United returns to New York JFK after more than a five year hiatus with inaugural flagship routes

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Nearly six years ago, United Airlines bid farewell to New York’s JFK airport, giving up its operations at the nation’s sixth-busiest airport — and the biggest in the Northeast — and surrendering the airport to the competition.

Today, Sunday March 28, following several delays, United makes its grand return.

The airline will resume service to the airport with flagship flights to San Francisco (SFO) and Los Angeles (LAX). The airline will operate out of JFK’s Terminal 7.

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Since leaving JFK in October, 2015, the carrier consolidated its premium transcontinental and international services at New York-Newark (EWR) in New Jersey, while offering limited domestic service — mostly to hubs — from New York-Laguardia (LGA).

But in 2017, Scott Kirby — who was, at the time, president of the airline, and is now CEO — described the move as a mistake.

“I wish I could roll back the clock and change the decision,” Kirby said at an employee town hall, according to a recording seen by Skift. “It was the wrong decision.”

Although the airline reportedly lost money on the flights from JFK to LAX and SFO before ending them, Kirby suggested that keeping them in place was a good strategic move, noting that United lost major corporate accounts to American Airlines after the move.

The return to JFK was partly an opportunistic move brought about by the COVID-19 pandemic. Overall reduced flying meant that the airline could snag the landing slots it needed to stage its comeback.

To attract big corporate accounts and compete with other airlines more firmly entrenched in JFK, United plans to fly its premium “high-J” Boeing 767-300 on the routes. The 767 subfleet features 46 Polaris business class seats — an increase from the usual 30 on that plane type — 22 Premium Plus seats, 43 extra-legroom Economy Plus seats, and 56 regular economy seats.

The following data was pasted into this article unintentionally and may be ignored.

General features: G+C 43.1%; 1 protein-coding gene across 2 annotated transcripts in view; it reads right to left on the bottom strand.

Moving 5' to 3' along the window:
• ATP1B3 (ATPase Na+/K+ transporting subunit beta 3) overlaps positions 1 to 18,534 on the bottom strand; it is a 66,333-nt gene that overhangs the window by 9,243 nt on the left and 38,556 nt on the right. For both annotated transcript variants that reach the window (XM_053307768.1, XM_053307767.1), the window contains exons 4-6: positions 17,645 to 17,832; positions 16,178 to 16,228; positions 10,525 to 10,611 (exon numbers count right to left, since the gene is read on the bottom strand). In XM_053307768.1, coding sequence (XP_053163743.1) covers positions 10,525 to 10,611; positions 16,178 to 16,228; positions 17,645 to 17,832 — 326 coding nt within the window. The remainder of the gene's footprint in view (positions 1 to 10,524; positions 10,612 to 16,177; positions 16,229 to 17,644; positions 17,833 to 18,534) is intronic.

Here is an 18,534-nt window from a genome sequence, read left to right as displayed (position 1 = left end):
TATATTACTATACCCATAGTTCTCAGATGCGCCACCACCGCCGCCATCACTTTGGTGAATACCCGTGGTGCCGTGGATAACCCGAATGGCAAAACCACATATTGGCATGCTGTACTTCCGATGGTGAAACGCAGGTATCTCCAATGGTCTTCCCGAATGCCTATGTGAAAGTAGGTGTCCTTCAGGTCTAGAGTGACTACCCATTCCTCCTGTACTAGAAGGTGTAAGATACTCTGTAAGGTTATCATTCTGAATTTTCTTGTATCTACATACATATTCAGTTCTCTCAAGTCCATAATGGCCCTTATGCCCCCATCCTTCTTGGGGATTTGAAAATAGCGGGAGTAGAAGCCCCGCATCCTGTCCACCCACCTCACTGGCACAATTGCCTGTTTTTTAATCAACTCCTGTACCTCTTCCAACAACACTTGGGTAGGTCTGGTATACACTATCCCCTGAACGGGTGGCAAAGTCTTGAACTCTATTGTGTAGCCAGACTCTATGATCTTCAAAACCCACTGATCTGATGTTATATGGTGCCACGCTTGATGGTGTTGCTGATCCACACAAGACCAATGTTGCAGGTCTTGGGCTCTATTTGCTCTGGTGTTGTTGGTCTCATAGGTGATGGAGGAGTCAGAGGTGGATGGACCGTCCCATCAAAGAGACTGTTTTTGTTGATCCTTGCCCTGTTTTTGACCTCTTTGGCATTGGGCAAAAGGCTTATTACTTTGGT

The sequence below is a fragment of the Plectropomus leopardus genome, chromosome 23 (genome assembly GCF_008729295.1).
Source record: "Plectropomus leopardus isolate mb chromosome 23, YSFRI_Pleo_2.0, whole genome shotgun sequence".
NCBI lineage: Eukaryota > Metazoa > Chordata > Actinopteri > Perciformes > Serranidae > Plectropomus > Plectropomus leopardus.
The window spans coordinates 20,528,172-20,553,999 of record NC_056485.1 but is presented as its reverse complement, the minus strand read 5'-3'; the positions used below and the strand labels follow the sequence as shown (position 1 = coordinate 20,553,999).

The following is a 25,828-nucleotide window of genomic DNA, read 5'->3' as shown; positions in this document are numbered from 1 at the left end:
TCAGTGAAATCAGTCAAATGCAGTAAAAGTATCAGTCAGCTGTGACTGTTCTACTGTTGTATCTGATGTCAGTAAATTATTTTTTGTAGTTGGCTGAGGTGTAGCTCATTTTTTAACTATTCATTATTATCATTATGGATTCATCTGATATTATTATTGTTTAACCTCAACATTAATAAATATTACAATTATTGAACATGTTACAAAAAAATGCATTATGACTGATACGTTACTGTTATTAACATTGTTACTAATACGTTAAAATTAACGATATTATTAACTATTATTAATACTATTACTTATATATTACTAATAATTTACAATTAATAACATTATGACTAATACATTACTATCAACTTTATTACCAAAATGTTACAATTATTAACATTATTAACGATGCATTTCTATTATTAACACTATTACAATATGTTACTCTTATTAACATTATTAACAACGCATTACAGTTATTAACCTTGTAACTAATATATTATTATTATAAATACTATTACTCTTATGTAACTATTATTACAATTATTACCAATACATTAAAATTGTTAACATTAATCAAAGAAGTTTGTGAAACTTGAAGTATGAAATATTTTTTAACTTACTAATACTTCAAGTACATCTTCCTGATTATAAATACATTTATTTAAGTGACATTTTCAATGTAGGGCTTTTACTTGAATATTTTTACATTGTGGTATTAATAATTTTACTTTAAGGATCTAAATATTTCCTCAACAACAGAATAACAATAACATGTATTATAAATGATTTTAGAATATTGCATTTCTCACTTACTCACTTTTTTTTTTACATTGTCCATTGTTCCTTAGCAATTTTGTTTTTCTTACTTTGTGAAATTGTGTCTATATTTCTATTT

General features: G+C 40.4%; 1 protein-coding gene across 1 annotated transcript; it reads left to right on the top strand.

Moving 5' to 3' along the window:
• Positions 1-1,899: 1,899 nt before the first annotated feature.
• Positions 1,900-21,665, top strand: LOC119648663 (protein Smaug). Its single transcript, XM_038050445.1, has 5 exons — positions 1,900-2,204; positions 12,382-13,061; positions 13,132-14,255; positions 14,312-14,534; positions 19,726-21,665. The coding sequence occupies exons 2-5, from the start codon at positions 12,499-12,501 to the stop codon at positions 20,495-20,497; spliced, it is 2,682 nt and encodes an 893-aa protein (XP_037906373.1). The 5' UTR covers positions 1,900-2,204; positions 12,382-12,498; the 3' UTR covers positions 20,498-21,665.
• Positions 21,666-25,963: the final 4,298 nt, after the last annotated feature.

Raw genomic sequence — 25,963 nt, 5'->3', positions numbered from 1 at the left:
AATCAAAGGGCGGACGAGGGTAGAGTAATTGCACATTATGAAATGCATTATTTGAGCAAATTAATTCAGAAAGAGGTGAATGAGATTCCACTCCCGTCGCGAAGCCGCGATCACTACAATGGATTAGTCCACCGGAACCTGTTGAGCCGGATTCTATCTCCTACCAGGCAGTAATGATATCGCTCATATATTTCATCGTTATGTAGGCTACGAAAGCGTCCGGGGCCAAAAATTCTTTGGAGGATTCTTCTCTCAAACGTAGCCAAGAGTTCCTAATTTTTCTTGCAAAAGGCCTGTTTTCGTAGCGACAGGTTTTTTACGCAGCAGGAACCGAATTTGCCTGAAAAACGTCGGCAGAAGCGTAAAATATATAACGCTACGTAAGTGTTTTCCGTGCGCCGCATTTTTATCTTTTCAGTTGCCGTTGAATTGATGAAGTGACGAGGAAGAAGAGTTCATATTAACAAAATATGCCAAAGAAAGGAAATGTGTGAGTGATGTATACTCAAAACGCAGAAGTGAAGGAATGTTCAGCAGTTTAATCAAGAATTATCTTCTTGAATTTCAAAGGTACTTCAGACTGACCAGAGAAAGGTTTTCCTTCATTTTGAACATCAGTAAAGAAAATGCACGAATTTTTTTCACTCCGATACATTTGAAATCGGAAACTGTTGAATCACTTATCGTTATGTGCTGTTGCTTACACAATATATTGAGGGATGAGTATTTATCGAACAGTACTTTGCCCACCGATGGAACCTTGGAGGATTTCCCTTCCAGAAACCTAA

United designed the luxury concept specifically for use on flagship and premium routes, such as New York to London, in which there’s more demand for the better seats — meaning corporate and individual customers willing to pay more to fly in comfort. But it also means a better chance of upgrades for elite passengers.

As travel continues to pick up alongside COVID-19 vaccination rates, United will face fierce competition on the high-demand routes. American Airlines flies its Airbus A321T between New York and the two California cities — featuring both first class and business class cabins — while JetBlue features its lauded Mint business class cabin on JFK-LAX flights. Delta flies 757 and 767s outfitted with Delta One on the transcon routes out of JFK.

At launch, the airline will fly each route five times weekly, before increasing to a twice-daily frequency in May. One lingering question: whether the airline will expand service with more domestic or international routes.

“We are always looking for opportunities to better serve our customers,” a spokesperson told TPG. “At this time our focus is on providing our customers transcontinental service from JFK.”

It was not immediately clear what United’s lounge situation will be at JFK. While passengers flying premium out of Newark can access United’s luxe Polaris Lounge, JFK Terminal 7 hosts British Airways and Alaska Airlines clubs. Notably, the Alaska lounge is in the same space as the old United Club.

Related: Which lounges are open?

TPG will be at the gate for United’s return to the airport, and aboard the first flight, heading to SFO. Make sure to check back for the latest.

Featured image by Zach Honig/The Points Guy.

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